The obvious replacement is WiFi, and with the advent of WiFI Calling that's becoming the more-attractive option to people living in coverage holes. But if you're using WiFi calling, why are you paying xfinity $10 to connect your Apple Watch? It already works well on WiFi.

    I really like the idea of leaving my phone behind and getting my AW3 LTE connected. Till it's more than a novelty, I'll just keep my phone about. And who knows? Maybe by the time we are able to connect, it'll only be the $6 per month and share in my Ting buckets.

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  • That map is actually pretty accurate having friends who live throughout the sub.

    4G LTE is only stable at the outside fringes. Mountains create a blind spot.

    It may improve as I see workers working on towers.

    But besides that: "The DOJ requires T-Mobile to roll out electronic SIM cards, or eSIMs as a requirement for the T-Mobile/Sprint merger".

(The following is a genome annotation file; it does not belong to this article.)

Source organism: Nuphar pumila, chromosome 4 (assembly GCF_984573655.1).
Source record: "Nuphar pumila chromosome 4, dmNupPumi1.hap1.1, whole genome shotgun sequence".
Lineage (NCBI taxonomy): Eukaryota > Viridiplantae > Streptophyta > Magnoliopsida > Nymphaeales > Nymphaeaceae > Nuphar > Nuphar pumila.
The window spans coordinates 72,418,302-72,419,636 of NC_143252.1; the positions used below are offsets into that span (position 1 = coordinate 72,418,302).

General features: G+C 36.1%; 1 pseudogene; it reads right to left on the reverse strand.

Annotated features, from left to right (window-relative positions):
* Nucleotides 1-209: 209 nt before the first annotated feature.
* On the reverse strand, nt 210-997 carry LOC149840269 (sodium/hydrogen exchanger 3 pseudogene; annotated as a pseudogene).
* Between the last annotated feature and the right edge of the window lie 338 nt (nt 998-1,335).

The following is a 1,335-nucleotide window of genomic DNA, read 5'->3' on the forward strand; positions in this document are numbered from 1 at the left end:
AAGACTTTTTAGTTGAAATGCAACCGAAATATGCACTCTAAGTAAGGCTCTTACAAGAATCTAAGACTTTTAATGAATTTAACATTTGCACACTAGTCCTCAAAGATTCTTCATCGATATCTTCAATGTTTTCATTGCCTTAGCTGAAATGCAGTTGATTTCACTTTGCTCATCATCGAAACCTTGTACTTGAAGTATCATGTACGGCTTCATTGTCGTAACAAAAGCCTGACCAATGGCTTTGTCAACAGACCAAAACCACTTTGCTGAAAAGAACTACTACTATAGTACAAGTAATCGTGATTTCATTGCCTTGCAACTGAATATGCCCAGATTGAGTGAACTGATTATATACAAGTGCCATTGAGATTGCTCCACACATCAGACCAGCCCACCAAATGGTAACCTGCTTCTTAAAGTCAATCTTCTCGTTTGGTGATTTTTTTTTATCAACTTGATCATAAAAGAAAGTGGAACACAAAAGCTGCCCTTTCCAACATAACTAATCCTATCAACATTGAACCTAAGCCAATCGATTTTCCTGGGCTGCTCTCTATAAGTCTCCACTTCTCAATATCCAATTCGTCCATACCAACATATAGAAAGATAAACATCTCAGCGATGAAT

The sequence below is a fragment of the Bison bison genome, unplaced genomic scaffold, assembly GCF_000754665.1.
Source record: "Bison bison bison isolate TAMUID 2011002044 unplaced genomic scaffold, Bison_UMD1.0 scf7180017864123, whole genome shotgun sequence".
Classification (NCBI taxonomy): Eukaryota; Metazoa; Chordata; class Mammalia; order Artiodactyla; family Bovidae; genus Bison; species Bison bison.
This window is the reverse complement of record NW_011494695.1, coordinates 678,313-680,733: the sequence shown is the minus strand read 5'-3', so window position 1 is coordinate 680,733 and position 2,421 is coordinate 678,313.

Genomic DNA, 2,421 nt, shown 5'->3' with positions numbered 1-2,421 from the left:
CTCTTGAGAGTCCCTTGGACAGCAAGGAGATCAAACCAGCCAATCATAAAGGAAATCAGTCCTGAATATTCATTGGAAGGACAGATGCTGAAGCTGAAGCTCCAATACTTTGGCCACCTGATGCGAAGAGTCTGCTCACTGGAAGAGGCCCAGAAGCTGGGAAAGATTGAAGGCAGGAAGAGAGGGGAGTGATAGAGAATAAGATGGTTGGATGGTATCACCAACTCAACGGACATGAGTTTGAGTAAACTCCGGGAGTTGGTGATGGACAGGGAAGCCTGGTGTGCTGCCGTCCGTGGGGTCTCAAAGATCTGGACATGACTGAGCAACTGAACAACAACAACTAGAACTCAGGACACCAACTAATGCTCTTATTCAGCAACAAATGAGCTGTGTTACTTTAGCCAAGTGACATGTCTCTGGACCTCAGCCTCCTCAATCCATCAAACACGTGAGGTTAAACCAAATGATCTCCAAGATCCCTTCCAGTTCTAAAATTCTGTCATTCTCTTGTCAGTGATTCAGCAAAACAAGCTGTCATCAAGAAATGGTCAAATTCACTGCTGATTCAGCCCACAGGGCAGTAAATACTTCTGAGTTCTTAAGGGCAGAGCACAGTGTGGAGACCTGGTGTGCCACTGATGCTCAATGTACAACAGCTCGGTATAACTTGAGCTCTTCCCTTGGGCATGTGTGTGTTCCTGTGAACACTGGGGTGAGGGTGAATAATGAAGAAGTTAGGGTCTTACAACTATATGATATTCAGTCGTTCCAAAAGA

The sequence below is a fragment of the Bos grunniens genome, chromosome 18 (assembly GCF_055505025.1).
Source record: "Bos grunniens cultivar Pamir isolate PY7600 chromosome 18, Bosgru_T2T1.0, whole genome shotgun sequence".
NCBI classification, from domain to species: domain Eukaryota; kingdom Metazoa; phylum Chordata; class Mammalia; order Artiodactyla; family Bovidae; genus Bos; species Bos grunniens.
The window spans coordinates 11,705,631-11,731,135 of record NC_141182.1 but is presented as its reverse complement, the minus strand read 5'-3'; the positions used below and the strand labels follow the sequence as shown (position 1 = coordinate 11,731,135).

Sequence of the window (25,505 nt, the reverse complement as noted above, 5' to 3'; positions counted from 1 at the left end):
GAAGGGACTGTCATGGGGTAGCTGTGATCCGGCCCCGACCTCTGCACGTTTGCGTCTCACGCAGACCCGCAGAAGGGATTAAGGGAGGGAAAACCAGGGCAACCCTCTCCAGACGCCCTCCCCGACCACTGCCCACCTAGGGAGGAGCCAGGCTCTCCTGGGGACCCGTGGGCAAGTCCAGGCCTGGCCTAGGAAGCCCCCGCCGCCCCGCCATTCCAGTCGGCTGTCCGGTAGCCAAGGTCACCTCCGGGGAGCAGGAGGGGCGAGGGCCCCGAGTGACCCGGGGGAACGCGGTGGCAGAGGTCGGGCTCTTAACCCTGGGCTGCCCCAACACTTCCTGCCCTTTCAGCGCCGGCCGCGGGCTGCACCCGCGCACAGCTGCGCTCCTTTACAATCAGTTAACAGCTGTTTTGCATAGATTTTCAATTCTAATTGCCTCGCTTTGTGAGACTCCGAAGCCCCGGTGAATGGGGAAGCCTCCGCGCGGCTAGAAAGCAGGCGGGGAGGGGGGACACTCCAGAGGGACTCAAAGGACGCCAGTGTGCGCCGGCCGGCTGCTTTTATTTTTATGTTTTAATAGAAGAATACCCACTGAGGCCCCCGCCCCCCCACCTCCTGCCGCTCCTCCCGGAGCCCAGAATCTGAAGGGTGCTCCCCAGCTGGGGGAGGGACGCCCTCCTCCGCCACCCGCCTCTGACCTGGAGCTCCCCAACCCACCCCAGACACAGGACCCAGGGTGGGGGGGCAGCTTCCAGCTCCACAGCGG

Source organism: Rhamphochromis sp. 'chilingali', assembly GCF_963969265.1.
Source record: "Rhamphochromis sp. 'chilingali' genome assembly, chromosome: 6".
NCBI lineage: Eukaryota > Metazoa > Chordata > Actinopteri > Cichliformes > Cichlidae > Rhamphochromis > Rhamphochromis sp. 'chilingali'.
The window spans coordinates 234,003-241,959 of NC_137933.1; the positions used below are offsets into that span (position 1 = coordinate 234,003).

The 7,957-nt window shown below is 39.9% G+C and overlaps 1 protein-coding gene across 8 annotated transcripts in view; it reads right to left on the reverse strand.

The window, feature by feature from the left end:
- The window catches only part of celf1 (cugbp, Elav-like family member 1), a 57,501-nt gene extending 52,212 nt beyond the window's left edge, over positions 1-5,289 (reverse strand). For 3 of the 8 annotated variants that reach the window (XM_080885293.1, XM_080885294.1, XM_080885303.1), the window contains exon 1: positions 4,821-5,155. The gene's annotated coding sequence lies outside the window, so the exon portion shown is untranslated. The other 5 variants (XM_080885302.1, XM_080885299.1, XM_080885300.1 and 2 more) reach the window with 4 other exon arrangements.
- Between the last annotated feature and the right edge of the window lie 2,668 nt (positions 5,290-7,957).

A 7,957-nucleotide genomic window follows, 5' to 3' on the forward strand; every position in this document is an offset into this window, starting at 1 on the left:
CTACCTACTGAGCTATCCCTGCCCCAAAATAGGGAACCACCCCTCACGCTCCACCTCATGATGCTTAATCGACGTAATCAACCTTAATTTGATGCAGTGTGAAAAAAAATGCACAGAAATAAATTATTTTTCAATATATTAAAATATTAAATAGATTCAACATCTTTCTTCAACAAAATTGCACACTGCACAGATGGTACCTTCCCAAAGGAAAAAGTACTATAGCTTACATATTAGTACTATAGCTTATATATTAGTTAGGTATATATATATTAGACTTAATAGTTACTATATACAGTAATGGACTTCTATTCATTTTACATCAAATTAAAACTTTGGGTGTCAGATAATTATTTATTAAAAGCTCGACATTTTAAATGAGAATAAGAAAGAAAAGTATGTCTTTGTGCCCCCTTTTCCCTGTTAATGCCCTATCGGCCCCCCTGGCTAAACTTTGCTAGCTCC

Maybe there's some hope after all.

    Take that T-Mobile!

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  • Another problem is I can't use Wi-Fi Calling.

    Why? Because the idiots have a requirement for "verified address" through the USPS.

    Guess what?

    I don't get mail delivered to my home, I have to use a Post Office Box, so the USPS doesn't list my home address!

    Any attempts at correcting my home address under the Wi-Fi calling settings creates an error.

    Talk about a complete FU.

    You would think that I should determine where Emergency Responders could find me in a 911 Emergency.

    But, Noooo. If I did turn Wi-Fi calling ON, my address shows up as the U.S. Post Office in Lake Havasu, Arizona.

    This was the way TING set it up when I activated the SIM card for my number.

    Nice huh!